First and foremost among the "abhorrent practices of the nations" mentioned in the Bible are the various forms of sorcery: "let no one be found among you who… is an augur, a soothsayer, a diviner, a sorcerer, one who casts spells, one who consults ghosts or familiar spirits, or one who inquires of the dead. For anyone who does such things is abhorrent to the Lord" (Deut. 18:9–14). divination and soothsaying (Lev. 19:26) and the turning to ghosts and spirits (Lev. 19:31 and 20:27) had been proscribed separately before, and witchcraft in general is outlawed with the lapidary "Thou shalt not suffer a witch to live" (Ex. 22:17). It was to be the characteristic of Judaism that nothing would be achieved by magic , but everything by the will and spirit of God: hence the confrontations of Joseph and the magicians of Egypt (Gen. 41), of Moses and Aaron and Egyptian sorcerers (Ex. 7), of Daniel and the Babylonian astrologers (Dan. 2), etc., and hence also the classification of crimes of sorcery as tantamount to idolatrous crimes of human sacrifices (Deut. 18:10) and to idolatrous sacrifices in general (Ex. 22: 19) and its visitation, just as idolatry itself, with death by stoning (Lev. 20:27; see capital punishment ). In a God-fearing Israel, there is no room for augury and sorcery (Num. 23:23; Isa. 8:19), and the presence of astrologers (Isa. 47:13) and fortune-tellers is an indication of godlessness (Naḥ. 3:4; Ezek. 13:20–23; et al.). Nonetheless, magic practices remained widespread throughout, and not only with idolaters (see, e.g., I Sam. 28:4–20; II Kings 18:4; Chron. 33:6). Talmudic law differentiated between capital and non-capital sorcery, retaining the death penalty only for those species for which the Bible expressly enjoined it, namely witchcraft (kishuf; Ex. 22:17) and conjuring a death (ov and yidoni; Lev. 20:27; Sanh. 7:4). Kishuf is nowhere exactly defined, but a distinction is drawn between actual witchcraft, committed by some overt and consummate act which resulted in mischief, and then punishable, and the mere pretense at witchcraft which, however unlawful and prohibited, is not punishable (Sanh. 7:11 and 67b). Witchcraft appears to have been widespread among women (cf. Avot 2:7), and Simeon b. Shetaḥ is reported to have ordered the execution of 80 witches in Ashkelon on a single day as an emergency measure (Sanh. 6:4 and Maimonides in his commentary thereto). It is witchcraft that makes for the devastation of the world (Sot. 9:13). All other species of sorcery are painstakingly defined in talmudic sources, apparently upon patterns of contemporary pagan usage.   Thus, ov conjures the dead to speak through his armpit, while yidoni makes them speak through his mouth (Sanh. 7:7), both using bones of the dead in the process (Sanh. 65b). The aggravating circumstance, deserving of capital punishment, obviously is the use of human remains for purposes of sorcery, for he who simply communicates with the dead (in cemeteries or elsewhere) and serves as their mouthpiece (doresh el ha-metim) is punishable with flogging only (Yad, Avodat Kokhavim 11:13) – and this would, presumably, apply also to modern spiritualism (Da'at Kohen, no. 69). Other offenses punishable with flogging (both for committing and soliciting them) are niḥush, defined as superstitions based on certain happenings or circumstances (Sanh. 65b; Yad, Avodat Kokhavim 11:4); kesem, being fortune-telling from sands, stones, and the like (Maim., loc. cit. 11:6); onanut (done by the me'onen), being astrological forecasts of fortunes (R. Akiva in Sanh. 65b; Maim. loc. cit. 11:8); and ḥever, the incantation of magic and unintelligible formulae for purposes of healing or of casting spells (Maim. loc. cit. 11:10). It is presumably because these practices were so widespread that it was postulated that judges must have a thorough knowledge of magic and astrology (Sanh. 17a; Maim. Yad, Sanhedrin 2:1; and see bet din ). While there is no information about the measure of law enforcement in this field in talmudic and pre-talmudic times, it seems certain that this branch of the law fell into disuse in the Middle Ages. Superstitions of all kinds not only flourished and were tolerated, but found their way even into the positive law (see YD 179, passim, for at least eight instances). What became known as "practical Kabbalah" is, legally speaking, sorcery at its worst. The penal provisions relating to sorcery are a living illustration of the unenforceability of criminal law (whether divine or human) which is out of tune with the practices and concepts of the people. In modern Israeli law, witchcraft and related practices are instances of unlawful false pretenses for obtaining money or credit (Penal Law Amendment (Deceit, Blackmail, and Extortion), Law, 5723 – 1963). See also divination ; magic . -BIBLIOGRAPHY: A. Lods, La croyance à la vie future et le culte des morts dans l'antiquité Israélite (Thesis, Paris, 1906); L. Blau, Das altjuedische Zauberwesen (19142); I.S. Zuri, Mishpat ha-Talmud, 6 (1921), 91; M. Gaster, Studies and Texts in Folklore, Magic, Medieval Romance, Hebrew Apocrypha and Samaritan Archaeology, 3 vols. (1925–28); A. Berliner, Aus dem Leben der Juden Deutschlands im Mittelalter (1937), 72–83; EM, 1 (1950), 135–37; 2 (1954), 710f.; 4 (1962), 348–65; ET, 1 (19513), 113–16; 7 (1956), 245–48. ADD. BIBLIOGRAPHY: M. Elon, Ha-Mishpat ha-Ivri (1988), 1:424; 2:987; idem, Jewish Law (1994), 2:519–20; 3:1193; M. Elon and B. Lifshitz, Mafte'aḥ ha-She'elot ve-ha-Teshuvot shel Ḥakhmei Sefarad u-Ẓefon Afrikah (legal digest) (1986), 2:340; Enẓiklopedyah Talmudit, vol.1, S.V. "Ov," 244–49; vol.1, S.V. "aḥizat einayim," 460–63; vol. 5, S.V. "doresh el ha-metim," 245–48; vol.7, S.V. "darkhei ha-Emori," 706–12; vol.13, S.V. "ḥover ḥaver," 1–4; index. (Haim Hermann Cohn)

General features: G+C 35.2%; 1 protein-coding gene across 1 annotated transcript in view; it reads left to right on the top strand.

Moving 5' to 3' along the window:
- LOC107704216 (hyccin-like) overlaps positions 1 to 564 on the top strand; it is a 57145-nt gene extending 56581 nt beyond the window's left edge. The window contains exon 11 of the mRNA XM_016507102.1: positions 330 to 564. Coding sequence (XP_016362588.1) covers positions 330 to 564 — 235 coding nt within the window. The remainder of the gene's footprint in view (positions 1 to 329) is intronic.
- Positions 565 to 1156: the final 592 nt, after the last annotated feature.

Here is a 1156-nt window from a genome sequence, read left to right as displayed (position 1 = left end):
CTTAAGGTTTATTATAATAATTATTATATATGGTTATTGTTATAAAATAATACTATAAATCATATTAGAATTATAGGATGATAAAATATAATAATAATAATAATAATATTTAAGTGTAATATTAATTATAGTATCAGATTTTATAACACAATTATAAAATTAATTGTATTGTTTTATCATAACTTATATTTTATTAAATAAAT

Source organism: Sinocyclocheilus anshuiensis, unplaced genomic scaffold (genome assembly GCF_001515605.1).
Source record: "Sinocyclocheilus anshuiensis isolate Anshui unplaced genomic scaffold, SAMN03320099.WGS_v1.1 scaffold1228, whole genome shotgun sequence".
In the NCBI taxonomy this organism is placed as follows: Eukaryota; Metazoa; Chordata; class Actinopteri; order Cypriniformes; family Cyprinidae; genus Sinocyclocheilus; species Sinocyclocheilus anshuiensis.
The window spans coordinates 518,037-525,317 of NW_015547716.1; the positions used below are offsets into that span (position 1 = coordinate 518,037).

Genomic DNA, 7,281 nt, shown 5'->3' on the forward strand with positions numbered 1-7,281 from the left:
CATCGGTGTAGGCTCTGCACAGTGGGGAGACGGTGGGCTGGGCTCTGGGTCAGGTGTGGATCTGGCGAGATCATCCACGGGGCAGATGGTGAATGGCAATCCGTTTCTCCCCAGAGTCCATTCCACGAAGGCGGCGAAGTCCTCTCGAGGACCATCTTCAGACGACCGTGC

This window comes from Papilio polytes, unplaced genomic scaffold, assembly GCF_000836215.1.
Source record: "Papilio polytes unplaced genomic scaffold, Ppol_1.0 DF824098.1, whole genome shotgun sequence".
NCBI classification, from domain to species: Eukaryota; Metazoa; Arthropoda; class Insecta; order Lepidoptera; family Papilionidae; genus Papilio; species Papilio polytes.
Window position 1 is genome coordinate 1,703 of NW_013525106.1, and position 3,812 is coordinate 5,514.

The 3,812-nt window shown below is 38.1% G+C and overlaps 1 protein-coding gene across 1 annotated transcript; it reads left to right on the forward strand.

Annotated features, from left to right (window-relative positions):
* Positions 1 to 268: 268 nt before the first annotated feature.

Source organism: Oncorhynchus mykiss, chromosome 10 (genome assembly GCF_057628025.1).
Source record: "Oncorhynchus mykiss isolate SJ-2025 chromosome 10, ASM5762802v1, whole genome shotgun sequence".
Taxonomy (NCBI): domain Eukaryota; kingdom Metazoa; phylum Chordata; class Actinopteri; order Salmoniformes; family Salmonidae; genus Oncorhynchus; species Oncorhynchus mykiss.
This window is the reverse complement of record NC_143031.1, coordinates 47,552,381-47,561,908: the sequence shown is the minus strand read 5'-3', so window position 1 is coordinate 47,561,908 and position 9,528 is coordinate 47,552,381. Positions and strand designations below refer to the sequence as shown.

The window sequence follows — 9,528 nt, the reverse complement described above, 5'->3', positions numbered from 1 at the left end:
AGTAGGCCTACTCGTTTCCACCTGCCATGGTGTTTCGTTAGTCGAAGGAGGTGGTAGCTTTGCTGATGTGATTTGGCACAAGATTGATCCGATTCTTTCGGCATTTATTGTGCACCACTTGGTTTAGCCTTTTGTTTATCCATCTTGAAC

Encyclopedia Judaica. 1971.

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